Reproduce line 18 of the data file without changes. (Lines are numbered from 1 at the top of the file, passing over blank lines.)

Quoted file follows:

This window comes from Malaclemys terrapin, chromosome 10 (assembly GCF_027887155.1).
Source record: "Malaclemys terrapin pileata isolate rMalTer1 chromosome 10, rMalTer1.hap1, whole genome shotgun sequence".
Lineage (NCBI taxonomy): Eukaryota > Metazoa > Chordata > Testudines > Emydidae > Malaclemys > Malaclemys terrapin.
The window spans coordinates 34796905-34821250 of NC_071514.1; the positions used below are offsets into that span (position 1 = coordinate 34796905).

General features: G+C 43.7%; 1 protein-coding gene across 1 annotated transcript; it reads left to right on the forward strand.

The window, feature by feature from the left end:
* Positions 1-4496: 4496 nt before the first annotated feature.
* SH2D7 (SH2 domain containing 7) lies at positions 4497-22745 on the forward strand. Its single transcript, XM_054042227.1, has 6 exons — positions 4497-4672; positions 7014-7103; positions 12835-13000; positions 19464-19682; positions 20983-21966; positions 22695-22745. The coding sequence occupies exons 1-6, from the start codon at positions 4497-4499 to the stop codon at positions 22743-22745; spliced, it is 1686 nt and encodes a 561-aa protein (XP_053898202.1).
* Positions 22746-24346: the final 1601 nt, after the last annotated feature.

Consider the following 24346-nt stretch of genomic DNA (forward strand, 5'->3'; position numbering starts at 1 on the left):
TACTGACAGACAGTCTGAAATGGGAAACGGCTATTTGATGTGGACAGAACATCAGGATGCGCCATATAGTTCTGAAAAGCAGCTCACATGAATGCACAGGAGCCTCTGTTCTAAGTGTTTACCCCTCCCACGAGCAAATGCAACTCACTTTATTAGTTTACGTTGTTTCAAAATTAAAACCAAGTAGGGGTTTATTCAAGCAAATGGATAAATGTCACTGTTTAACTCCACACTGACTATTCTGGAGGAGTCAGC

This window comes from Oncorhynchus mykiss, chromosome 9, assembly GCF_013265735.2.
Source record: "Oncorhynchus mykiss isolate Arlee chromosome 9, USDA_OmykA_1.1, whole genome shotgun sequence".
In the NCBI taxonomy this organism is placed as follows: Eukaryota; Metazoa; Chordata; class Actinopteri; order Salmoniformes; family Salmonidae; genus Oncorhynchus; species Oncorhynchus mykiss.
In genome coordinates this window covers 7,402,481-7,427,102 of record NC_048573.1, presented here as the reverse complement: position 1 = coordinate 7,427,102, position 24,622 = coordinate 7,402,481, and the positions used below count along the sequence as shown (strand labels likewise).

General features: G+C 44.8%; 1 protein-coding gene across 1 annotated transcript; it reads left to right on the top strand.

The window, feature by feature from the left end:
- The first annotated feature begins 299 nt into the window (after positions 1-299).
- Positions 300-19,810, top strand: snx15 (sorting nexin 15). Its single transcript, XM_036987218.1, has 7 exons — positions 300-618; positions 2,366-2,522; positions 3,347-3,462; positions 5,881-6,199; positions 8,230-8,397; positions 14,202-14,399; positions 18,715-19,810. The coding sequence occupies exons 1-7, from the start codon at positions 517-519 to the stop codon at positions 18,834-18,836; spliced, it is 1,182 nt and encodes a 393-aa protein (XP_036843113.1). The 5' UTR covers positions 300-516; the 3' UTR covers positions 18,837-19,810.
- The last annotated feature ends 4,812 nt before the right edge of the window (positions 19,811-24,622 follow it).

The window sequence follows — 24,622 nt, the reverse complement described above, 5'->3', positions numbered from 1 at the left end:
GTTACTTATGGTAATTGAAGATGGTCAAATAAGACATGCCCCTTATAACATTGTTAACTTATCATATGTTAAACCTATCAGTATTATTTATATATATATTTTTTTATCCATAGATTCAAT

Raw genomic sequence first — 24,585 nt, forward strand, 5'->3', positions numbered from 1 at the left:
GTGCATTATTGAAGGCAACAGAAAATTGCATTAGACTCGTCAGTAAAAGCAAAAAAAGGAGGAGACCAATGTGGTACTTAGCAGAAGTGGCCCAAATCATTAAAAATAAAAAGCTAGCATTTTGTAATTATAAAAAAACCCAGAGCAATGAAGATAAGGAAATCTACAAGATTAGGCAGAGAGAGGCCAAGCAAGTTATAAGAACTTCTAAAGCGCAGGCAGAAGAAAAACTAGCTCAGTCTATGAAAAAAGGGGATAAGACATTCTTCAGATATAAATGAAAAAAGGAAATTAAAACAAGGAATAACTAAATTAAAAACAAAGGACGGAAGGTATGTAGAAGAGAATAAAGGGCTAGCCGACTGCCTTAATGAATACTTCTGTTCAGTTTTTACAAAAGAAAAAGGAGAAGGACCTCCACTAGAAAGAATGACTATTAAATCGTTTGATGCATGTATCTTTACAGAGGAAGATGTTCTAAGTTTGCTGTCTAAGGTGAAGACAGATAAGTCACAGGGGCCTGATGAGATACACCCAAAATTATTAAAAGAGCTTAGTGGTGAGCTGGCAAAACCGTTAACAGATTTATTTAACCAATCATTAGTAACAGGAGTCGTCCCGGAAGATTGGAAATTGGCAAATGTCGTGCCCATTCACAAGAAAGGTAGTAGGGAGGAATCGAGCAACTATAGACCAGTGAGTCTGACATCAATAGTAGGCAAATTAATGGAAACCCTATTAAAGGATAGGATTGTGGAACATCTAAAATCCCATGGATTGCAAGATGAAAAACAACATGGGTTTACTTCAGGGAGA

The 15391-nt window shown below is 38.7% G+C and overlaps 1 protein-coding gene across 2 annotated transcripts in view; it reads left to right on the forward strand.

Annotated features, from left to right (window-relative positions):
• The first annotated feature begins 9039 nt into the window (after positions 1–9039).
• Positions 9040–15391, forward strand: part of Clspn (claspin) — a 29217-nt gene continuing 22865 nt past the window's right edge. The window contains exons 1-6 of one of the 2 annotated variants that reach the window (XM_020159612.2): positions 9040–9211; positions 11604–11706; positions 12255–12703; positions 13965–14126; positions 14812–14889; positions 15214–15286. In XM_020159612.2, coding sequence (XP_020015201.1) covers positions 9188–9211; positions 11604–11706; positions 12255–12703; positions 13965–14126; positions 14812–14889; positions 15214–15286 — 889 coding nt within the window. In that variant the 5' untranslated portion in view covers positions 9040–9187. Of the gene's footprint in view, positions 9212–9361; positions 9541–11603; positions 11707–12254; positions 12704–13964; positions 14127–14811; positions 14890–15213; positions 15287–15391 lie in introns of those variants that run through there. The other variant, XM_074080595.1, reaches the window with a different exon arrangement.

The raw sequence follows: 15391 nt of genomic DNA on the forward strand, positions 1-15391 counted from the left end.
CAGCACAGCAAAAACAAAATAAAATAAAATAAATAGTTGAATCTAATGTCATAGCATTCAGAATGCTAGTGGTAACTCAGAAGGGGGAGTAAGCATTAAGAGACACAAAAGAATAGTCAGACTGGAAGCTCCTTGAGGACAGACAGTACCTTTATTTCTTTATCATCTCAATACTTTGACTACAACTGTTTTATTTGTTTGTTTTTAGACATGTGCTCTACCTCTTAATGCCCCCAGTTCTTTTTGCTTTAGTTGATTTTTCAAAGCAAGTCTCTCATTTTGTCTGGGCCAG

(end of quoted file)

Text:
- The first annotated feature begins 299 nt into the window (after positions 1-299).